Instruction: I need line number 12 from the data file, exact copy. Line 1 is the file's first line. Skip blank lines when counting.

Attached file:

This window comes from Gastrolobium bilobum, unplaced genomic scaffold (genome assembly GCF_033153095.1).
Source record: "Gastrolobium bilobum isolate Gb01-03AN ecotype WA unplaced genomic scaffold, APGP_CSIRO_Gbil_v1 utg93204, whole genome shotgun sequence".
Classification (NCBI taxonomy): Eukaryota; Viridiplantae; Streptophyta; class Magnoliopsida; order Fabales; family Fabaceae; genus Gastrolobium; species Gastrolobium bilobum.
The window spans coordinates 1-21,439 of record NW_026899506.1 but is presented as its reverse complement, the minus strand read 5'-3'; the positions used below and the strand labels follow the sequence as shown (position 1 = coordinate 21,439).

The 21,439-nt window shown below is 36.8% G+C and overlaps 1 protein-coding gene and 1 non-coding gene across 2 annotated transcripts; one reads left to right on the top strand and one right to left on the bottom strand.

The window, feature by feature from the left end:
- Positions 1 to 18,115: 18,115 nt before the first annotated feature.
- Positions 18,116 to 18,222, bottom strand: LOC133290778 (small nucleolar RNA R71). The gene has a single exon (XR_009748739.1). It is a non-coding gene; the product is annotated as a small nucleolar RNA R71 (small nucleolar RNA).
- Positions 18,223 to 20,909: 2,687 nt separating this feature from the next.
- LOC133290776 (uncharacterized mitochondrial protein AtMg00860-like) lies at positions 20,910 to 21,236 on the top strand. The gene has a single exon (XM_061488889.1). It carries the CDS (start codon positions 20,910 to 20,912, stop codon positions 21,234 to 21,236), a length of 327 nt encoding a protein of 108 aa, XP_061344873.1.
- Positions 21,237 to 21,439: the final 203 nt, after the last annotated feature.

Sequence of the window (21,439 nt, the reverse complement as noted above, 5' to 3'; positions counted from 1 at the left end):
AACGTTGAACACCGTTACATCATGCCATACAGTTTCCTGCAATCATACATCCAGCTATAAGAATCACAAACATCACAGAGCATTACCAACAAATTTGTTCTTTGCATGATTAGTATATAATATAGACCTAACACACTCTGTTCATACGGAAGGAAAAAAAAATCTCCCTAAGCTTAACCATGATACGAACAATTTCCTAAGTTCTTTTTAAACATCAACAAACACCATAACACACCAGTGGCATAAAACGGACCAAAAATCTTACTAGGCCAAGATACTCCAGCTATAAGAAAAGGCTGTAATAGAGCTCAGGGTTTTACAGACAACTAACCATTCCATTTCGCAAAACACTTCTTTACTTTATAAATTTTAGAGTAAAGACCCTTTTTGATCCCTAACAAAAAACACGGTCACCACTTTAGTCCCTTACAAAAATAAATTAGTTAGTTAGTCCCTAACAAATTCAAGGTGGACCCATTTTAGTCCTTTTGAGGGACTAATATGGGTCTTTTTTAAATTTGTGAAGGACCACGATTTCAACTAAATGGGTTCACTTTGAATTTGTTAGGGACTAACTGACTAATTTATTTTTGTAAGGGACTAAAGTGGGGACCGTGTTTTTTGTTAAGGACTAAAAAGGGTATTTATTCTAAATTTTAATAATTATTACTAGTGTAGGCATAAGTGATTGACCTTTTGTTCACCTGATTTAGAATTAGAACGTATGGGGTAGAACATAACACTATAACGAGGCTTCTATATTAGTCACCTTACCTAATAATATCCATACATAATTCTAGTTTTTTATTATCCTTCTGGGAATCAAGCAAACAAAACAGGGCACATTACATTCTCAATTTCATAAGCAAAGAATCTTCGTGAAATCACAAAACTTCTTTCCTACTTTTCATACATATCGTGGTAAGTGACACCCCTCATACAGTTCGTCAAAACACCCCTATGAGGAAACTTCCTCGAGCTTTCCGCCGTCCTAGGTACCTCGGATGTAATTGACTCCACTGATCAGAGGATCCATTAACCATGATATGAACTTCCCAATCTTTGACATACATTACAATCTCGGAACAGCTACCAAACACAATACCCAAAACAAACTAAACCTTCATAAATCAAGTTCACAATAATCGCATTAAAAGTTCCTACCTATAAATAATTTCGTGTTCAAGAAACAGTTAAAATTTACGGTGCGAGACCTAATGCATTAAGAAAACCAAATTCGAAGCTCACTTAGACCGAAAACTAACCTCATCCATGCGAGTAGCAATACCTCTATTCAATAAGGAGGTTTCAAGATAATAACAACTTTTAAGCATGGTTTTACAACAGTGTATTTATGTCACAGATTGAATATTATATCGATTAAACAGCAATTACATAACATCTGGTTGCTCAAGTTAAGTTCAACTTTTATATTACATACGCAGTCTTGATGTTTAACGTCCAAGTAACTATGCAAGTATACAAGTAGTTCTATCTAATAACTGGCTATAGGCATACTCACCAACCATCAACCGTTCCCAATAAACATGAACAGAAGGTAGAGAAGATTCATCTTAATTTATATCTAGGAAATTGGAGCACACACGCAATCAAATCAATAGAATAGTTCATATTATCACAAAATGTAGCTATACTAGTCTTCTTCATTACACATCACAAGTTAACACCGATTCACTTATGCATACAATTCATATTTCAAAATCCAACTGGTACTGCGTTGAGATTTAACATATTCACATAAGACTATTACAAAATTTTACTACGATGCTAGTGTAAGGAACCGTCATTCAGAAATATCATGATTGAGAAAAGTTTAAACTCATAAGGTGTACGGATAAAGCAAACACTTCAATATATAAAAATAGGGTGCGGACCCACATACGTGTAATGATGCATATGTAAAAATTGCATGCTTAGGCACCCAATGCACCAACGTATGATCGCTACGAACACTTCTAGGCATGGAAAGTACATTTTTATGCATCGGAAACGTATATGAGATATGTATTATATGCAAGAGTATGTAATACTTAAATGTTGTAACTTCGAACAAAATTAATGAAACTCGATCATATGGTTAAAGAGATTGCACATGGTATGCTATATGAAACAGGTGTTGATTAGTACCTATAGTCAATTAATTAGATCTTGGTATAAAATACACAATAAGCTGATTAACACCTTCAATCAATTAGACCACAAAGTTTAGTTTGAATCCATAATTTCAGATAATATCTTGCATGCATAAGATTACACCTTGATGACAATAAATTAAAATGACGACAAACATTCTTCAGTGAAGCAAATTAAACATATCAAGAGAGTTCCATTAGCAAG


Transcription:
Sequence of the window (21,439 nt, the reverse complement as noted above, 5' to 3'; positions counted from 1 at the left end):